Beatrice sighed in relief of being asked, and took a second bite of her Whirl.
“You know, I shouldn’t like to mention it, in the usual course of things, and I don’t want to suggest, Sarah, that you might be slipping at all…”
She trailed off for a moment as Margaret and Sarah exchanged grim looks.
Sarah leaned forwards, clutching her coffee cup like a lifeline as her braced herself for the worst. “It’s the Bursar, isn’t it? Has he been behaving… oddly, at all?”
Beatrice nodded, taking one of Sarah’s hands in her own. “You knew?” she whispered.
Sarah nodded and sniffed quietly.
Margaret coughed gently. “May I ask what happened, Beatrice? We must know what we are facing, after all.”
Beatrice took a deep breath. “I’m afraid that the Bursar has been taking a large number of ornithology books out of the library… and not returning them on time.”
Sarah gasped and dropped her cake. “No! But he feels so strongly about the prompt returning of loaned books! He lectures the new students about it every Michaelmas!”
Beatrice looked pained. “I am aware. And yet he has run up – I’m sorry, Sarah, this must be very painful – but he has run up over £15 in fines already and if they are not returned tomorrow then he will owe more than £20!”
There was a pause as the shock was absorbed. Margaret refilled everyone’s cups, and passed cake and biscuits around again. After all, if caffeine and sugar cannot fix a problem then All was Surely Lost.
Finally Margaret gently took up the conversation again.
“Sarah, I assume that you have not seen any of these books in the Bursar’s office? Perhaps they may have been buried by the preparations for the Investments Committee tomorrow?”
Sarah threw her hands up in distress and frustration.
“And how should I know?! He still won’t let me in there and when I think of the mess he’ll have made of the ring bonders I set up for him-!” She broke off with an inarticulate noise of rage.
Margaret nodded again. “Quite so. Naturally when all of this is resolved, Sarah, I shall be happy to lend any assistance you require to set the room back to rights.”
Sarah calmed slightly, and nodded her thanks while accepting more cake.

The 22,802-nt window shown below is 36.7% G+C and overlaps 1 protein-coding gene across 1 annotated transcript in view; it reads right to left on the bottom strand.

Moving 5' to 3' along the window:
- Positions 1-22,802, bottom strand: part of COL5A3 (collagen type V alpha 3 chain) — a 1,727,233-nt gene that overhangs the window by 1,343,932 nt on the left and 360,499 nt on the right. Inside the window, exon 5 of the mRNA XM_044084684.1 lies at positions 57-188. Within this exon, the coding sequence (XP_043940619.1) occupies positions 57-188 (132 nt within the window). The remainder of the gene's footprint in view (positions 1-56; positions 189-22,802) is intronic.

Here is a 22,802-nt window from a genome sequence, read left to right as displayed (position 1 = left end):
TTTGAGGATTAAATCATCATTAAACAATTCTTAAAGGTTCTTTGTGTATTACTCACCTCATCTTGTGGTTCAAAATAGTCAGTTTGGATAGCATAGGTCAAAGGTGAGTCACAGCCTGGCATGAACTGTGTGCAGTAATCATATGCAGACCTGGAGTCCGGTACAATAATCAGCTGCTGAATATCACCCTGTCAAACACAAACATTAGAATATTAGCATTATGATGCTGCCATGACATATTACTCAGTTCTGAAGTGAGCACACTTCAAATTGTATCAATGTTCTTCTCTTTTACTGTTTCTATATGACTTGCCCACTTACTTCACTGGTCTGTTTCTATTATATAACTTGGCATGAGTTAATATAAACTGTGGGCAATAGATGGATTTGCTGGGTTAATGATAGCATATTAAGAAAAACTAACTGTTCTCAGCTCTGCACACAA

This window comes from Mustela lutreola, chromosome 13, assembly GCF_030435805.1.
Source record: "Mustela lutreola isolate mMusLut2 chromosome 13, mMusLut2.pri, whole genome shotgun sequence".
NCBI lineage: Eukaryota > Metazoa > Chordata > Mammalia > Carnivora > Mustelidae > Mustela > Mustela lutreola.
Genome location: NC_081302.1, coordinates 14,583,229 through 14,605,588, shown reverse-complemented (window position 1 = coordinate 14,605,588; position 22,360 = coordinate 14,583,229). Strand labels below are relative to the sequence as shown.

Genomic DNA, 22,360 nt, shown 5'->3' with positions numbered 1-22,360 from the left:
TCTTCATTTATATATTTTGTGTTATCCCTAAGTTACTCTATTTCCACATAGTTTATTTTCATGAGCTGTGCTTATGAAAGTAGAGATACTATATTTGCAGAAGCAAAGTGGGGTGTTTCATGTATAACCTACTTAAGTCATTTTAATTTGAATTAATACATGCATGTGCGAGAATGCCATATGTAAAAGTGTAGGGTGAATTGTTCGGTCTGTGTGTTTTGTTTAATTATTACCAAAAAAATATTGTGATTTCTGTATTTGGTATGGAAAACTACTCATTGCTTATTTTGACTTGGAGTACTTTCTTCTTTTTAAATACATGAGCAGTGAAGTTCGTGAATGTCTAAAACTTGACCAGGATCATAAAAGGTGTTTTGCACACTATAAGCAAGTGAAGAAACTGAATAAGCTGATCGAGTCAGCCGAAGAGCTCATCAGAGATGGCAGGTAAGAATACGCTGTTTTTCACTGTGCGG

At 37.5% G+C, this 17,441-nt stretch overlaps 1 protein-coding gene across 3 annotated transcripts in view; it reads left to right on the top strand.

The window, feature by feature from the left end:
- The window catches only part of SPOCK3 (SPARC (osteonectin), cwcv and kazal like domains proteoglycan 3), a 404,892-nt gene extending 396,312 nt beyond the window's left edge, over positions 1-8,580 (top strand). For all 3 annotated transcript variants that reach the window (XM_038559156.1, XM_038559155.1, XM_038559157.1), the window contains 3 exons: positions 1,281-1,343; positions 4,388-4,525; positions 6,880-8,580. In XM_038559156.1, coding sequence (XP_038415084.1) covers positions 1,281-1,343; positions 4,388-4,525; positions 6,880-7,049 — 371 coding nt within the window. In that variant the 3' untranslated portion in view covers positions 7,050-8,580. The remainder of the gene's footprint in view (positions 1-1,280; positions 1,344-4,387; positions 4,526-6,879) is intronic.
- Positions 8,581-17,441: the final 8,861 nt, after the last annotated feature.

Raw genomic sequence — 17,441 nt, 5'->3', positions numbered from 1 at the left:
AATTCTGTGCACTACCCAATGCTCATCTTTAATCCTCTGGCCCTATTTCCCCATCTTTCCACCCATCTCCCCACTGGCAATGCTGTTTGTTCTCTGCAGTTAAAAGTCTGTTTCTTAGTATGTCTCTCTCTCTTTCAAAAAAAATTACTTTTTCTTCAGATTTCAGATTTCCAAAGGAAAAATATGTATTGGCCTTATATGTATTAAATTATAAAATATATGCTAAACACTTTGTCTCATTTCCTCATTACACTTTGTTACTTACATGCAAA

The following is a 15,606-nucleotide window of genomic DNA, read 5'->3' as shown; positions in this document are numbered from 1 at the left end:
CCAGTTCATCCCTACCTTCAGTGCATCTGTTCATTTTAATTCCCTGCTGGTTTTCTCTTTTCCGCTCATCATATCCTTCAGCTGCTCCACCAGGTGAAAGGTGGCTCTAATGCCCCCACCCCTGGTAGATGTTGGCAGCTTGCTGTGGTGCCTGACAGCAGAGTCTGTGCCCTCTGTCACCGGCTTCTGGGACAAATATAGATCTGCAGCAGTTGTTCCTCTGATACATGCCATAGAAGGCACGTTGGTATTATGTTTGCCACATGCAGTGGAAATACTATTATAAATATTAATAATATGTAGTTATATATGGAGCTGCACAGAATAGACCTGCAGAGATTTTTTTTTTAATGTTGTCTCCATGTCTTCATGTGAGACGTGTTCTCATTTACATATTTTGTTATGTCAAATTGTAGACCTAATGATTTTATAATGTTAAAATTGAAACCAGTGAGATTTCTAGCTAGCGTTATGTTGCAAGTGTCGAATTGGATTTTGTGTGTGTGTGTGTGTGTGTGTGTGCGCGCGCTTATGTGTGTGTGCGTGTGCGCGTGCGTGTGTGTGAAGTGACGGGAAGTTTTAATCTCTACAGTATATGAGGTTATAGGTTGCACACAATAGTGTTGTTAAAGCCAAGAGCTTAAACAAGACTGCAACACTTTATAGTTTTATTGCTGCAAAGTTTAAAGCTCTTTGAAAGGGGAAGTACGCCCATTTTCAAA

Beatrice looked somehow even more aghast. “He won’t let you in his office? It must be worse than I thought!”
Margaret patted her arm while passing the biscuits over again. “Let us not lose hope at this stage. I’m sure it can only be a temporary lapse in judgement and he will be properly ashamed when he recovers himself. Beatrice, might you see your way clear to not mentioning the matter to the Master or the Dean? I shall see what can be discovered.”
Beatrice and Sarah both relaxed slighted and sipped their coffee.
“Thank you, Margaret.” Beatrice sighed, “I knew I could rely on you to set my mind at ease.”
Margaret smiled slightly, but internally, she was worried. Perhaps Professor Richards had not been over-reacting at all?
The final straw came two days later, when Sarah called Margaret in tones of such distress that witnesses reported seeing Margaret actually run out of her office and towards the Bursary, with Richards floating along rapidly behind her.
Before they had reached the building, however, they stopped dead (if you will pardon the expression) in their tracks, shocked at the scene they had arrived at.
Arrayed in front of them was a preposterous scene the likes of which had not been seen since the Gaudy Night of three years before.
The week prior to the return of the students was habitually the occasion for ten sturdy young men armed with an array of sharp and strong weapons to do battle with the college ivy. Although the war was an ongoing matter, after three or four days the green enemy was beaten back once more to its accepted boundaries and windows could once again let in light.
However, right now the fine men of the gardens department were being held at ransom, it seemed, by an irate Bursar.
Primordial eagle faced off against tree shepherds with such ferocity that Richards afterwards swore that he could actually see the feathers being ruffled. Surely at any moment the thin man would actually take flight and swoop for the men’s eyes?
Although too far away to make out the Bursar’s actual words, it could be interpreted by careful examination of various hand-gestures that the gentlemen of the forest wished very much to give the ivy covering the Bursar’s office windows a good trimming, and that the Bursar was at least equally keen that they should kindly bugger off and take their sheers and pruning equipment with them.
Richards wandered over to the amassed crowd of fellows, graduate students and various staff members to absolutely not snigger into the Dean’s shoulder at the scene, while Margaret attempted to catch Sarah’s attention through her window and signal for more details.
Through some carefully-used facial expressions and the barest hint of hand signals, Margaret and Sarah were able to ascertain that there seemed to be something hidden within the ivy, and as the Chaplain had now been summoned to bring Peace, Order and Forgiveness to the standoff, Margaret carefully slipped off her shoes, hitched up her skirt, and clambered across the ivy-provided climbing frame to discover what the source of the dispute may be.